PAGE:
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Superkingdom Viruses


orthomyxovirus, human viruses, virus life cycle, rhinovirus, rare skin disease

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Most viral infections cause no symptoms and do not result in disease. For example, only a small percentage of individuals who become infected with Epstein-Barr virus or western equine encephalomyelitis virus ever develop disease symptoms. In contrast, most people who are infected with measles, rabies, or influenza viruses develop the disease. A wide variety of viral and host factors determine the outcome of virus infections. A small genetic variation can produce a virus with increased capacity to cause disease. Such a virus is said to have increased virulence.

Viruses can enter the body by several routes. Herpes simplex virus and poxviruses enter through the skin by direct contact with virus-containing skin lesions on infected individuals. Ebola, hepatitis B, and HIV can be contracted from infected blood products. Hypodermic needles and animal and insect bites can transmit a variety of viruses through the skin. Viruses that infect through the respiratory tract are usually transmitted by airborne droplets of mucus or saliva from infected individuals who cough or sneeze. Viruses that enter through the respiratory tract include orthomyxovirus (influenza), rhinovirus and adenovirus (common cold), and varicella-zoster virus (chicken pox). Viruses such as rotavirus, coronavirus, poliovirus, hepatitis A, and some adenoviruses enter the host through the gastrointestinal tract. Sexually transmitted viruses, such as herpes simplex, HIV, and human papilloma viruses (HPV), gain entry through the genitourinary route. Other viruses, including some adenoviruses, echoviruses, Coxsackie viruses, and herpesviruses, can infect through the eye.

Virus infections can be either localized or systemic. The path of virus spread through the body in systemic infections differs among different viruses. Following replication at the initial site of entry, many viruses are spread to their target organs by the bloodstream or the nervous system.

The particular cell type can influence the outcome of virus infection. For example, herpes simplex virus undergoes lytic replication in skin cells around the lips but can establish a latent or dormant state in neuron cell bodies (located in ganglia) for extended periods of time. During latency, the viral genome is largely dormant in the cell nucleus until a stimulus such as a sunburn causes the reactivation of latent herpesvirus, leading to the lytic replication cycle. Once reactivated, the virus travels from the ganglia back down the nerve to cause a cold sore on the lip near the original site of infection. The herpesvirus genome does not integrate into the host cell genome.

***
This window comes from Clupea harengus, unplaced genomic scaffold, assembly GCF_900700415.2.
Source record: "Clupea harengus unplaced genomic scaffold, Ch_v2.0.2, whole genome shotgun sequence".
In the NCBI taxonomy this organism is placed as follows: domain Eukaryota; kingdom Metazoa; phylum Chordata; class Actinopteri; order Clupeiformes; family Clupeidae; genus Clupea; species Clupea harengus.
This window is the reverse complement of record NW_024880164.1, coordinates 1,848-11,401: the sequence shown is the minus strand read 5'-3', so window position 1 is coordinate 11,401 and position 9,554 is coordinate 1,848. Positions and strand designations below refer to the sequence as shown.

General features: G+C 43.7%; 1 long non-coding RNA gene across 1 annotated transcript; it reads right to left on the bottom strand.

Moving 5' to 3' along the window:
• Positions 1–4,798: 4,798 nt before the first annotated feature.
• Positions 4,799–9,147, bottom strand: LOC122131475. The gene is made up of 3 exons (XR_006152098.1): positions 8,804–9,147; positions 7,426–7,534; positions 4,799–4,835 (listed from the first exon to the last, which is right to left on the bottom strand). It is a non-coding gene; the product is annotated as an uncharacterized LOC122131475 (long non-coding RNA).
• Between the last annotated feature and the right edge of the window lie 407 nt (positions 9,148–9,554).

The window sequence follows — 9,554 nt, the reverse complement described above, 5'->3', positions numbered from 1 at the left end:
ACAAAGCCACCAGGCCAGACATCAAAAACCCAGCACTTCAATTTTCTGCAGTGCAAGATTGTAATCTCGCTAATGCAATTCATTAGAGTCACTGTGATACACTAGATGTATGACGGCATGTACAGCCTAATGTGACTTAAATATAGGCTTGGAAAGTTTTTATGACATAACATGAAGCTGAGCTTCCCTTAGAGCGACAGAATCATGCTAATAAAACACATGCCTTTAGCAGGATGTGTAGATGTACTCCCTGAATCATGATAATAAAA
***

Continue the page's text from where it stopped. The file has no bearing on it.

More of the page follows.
Virus-induced illnesses can be either acute, in which the patient recovers promptly, or chronic, in which the virus remains with the host or the damage caused by the virus is irreparable. For most acute viruses, the time between infection and the onset of disease can vary from three days to three weeks. In contrast, onset of AIDS following infection with HIV takes an average of 7 to 11 years.

Several human viruses are likely to be agents of cancer, which can take decades to develop. The precise role of these viruses in human cancers is not well understood, and genetic and environmental factors are likely to contribute to these diseases. But because a number of viruses have been shown to cause tumors in animal models, it is probable that many viruses have a key role in human cancers.

Some viruses—alphaviruses and flaviviruses, for example—must be able to infect more than one species to complete their life cycles. Eastern equine encephalomyelitis virus, an alphavirus, replicates in mosquitoes and is transmitted to wild birds when the mosquitoes feed. Thus, wild birds and perhaps mammals and reptiles serve as the virus reservoir, and mosquitoes serve as vectors essential to the virus life cycle by ensuring transmission of the virus from one host to another. Horses and people are accidental hosts when they are bitten by an infected mosquito, and they do not play an important role in virus transmission.

Human Papilloma Viruses

Human Papillomavirus (HPV), family of viruses that causes warts and has been implicated as a possible cause of genital cancers and, more recently, cancers and other abnormal growths of the eye. More than 50 types of HPV have been differentiated; for example, type 2 causes warts on the hands, type 6 is associated with genital warts, and type 13 causes flat, wartlike lesions in the mouth. Types 16 and 18 are the ones possibly linked with cancers, but several others are associated with a rare skin disease that may also become cancerous. The viruses may be transmitted congenitally and sexually, as well as by other means of contact; vaccines to control them are under development.

Article key phrases:

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